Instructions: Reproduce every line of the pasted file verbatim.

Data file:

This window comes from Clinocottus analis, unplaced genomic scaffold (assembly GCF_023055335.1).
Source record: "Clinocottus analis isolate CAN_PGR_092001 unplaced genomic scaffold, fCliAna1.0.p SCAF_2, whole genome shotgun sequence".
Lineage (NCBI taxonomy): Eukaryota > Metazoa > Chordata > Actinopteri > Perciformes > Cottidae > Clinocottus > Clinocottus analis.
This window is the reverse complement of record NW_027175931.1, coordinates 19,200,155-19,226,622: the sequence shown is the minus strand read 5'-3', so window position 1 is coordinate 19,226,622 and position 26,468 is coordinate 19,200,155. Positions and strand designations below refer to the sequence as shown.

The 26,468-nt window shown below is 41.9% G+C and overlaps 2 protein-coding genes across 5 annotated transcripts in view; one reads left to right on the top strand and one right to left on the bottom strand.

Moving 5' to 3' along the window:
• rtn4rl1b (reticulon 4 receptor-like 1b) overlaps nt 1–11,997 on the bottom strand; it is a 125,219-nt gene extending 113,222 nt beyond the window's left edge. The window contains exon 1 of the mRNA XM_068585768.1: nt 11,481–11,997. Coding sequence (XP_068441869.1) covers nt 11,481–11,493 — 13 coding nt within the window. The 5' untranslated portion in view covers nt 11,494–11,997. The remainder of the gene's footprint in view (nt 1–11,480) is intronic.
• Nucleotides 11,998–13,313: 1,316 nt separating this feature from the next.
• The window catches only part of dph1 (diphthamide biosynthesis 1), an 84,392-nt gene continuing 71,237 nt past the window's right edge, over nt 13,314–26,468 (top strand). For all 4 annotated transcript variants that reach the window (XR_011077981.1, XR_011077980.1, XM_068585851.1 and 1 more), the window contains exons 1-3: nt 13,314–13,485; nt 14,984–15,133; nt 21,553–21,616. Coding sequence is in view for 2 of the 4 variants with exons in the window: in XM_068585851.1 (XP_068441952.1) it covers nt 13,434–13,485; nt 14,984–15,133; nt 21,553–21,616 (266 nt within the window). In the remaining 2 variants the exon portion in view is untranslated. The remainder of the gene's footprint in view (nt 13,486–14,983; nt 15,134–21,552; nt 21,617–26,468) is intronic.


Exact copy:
This window comes from Clinocottus analis, unplaced genomic scaffold (assembly GCF_023055335.1).
Source record: "Clinocottus analis isolate CAN_PGR_092001 unplaced genomic scaffold, fCliAna1.0.p SCAF_2, whole genome shotgun sequence".
Lineage (NCBI taxonomy): Eukaryota > Metazoa > Chordata > Actinopteri > Perciformes > Cottidae > Clinocottus > Clinocottus analis.
This window is the reverse complement of record NW_027175931.1, coordinates 19,200,155-19,226,622: the sequence shown is the minus strand read 5'-3', so window position 1 is coordinate 19,226,622 and position 26,468 is coordinate 19,200,155. Positions and strand designations below refer to the sequence as shown.

The 26,468-nt window shown below is 41.9% G+C and overlaps 2 protein-coding genes across 5 annotated transcripts in view; one reads left to right on the top strand and one right to left on the bottom strand.

Moving 5' to 3' along the window:
• rtn4rl1b (reticulon 4 receptor-like 1b) overlaps nt 1–11,997 on the bottom strand; it is a 125,219-nt gene extending 113,222 nt beyond the window's left edge. The window contains exon 1 of the mRNA XM_068585768.1: nt 11,481–11,997. Coding sequence (XP_068441869.1) covers nt 11,481–11,493 — 13 coding nt within the window. The 5' untranslated portion in view covers nt 11,494–11,997. The remainder of the gene's footprint in view (nt 1–11,480) is intronic.
• Nucleotides 11,998–13,313: 1,316 nt separating this feature from the next.
• The window catches only part of dph1 (diphthamide biosynthesis 1), an 84,392-nt gene continuing 71,237 nt past the window's right edge, over nt 13,314–26,468 (top strand). For all 4 annotated transcript variants that reach the window (XR_011077981.1, XR_011077980.1, XM_068585851.1 and 1 more), the window contains exons 1-3: nt 13,314–13,485; nt 14,984–15,133; nt 21,553–21,616. Coding sequence is in view for 2 of the 4 variants with exons in the window: in XM_068585851.1 (XP_068441952.1) it covers nt 13,434–13,485; nt 14,984–15,133; nt 21,553–21,616 (266 nt within the window). In the remaining 2 variants the exon portion in view is untranslated. The remainder of the gene's footprint in view (nt 13,486–14,983; nt 15,134–21,552; nt 21,617–26,468) is intronic.